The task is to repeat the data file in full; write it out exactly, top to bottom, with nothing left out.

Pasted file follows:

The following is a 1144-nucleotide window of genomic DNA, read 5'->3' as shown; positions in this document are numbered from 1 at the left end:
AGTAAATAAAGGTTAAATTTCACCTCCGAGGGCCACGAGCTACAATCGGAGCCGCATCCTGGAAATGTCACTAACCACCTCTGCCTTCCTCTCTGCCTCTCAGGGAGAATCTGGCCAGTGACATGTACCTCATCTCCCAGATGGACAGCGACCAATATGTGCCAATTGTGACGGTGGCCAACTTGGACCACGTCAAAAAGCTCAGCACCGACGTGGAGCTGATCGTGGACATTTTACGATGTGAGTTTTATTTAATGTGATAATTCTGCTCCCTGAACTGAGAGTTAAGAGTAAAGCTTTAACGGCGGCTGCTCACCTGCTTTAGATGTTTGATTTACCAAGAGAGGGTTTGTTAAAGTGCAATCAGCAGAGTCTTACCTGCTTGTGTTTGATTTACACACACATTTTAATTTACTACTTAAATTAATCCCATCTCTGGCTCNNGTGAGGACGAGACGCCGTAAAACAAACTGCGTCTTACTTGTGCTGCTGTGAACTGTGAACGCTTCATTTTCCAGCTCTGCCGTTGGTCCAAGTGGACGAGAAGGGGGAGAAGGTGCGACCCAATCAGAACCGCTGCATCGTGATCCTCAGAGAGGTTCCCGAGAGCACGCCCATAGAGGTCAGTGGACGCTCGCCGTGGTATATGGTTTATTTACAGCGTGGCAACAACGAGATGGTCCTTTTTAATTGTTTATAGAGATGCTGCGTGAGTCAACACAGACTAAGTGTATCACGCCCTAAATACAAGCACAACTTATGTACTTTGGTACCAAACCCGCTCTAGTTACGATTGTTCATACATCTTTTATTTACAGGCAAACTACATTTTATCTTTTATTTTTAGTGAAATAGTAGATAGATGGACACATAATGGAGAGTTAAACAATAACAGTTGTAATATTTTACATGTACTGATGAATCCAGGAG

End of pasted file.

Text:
The following is a 1144-nucleotide window of genomic DNA, read 5'->3' as shown; positions in this document are numbered from 1 at the left end:
AGTAAATAAAGGTTAAATTTCACCTCCGAGGGCCACGAGCTACAATCGGAGCCGCATCCTGGAAATGTCACTAACCACCTCTGCCTTCCTCTCTGCCTCTCAGGGAGAATCTGGCCAGTGACATGTACCTCATCTCCCAGATGGACAGCGACCAATATGTGCCAATTGTGACGGTGGCCAACTTGGACCACGTCAAAAAGCTCAGCACCGACGTGGAGCTGATCGTGGACATTTTACGATGTGAGTTTTATTTAATGTGATAATTCTGCTCCCTGAACTGAGAGTTAAGAGTAAAGCTTTAACGGCGGCTGCTCACCTGCTTTAGATGTTTGATTTACCAAGAGAGGGTTTGTTAAAGTGCAATCAGCAGAGTCTTACCTGCTTGTGTTTGATTTACACACACATTTTAATTTACTACTTAAATTAATCCCATCTCTGGCTCNNGTGAGGACGAGACGCCGTAAAACAAACTGCGTCTTACTTGTGCTGCTGTGAACTGTGAACGCTTCATTTTCCAGCTCTGCCGTTGGTCCAAGTGGACGAGAAGGGGGAGAAGGTGCGACCCAATCAGAACCGCTGCATCGTGATCCTCAGAGAGGTTCCCGAGAGCACGCCCATAGAGGTCAGTGGACGCTCGCCGTGGTATATGGTTTATTTACAGCGTGGCAACAACGAGATGGTCCTTTTTAATTGTTTATAGAGATGCTGCGTGAGTCAACACAGACTAAGTGTATCACGCCCTAAATACAAGCACAACTTATGTACTTTGGTACCAAACCCGCTCTAGTTACGATTGTTCATACATCTTTTATTTACAGGCAAACTACATTTTATCTTTTATTTTTAGTGAAATAGTAGATAGATGGACACATAATGGAGAGTTAAACAATAACAGTTGTAATATTTTACATGTACTGATGAATCCAGGAG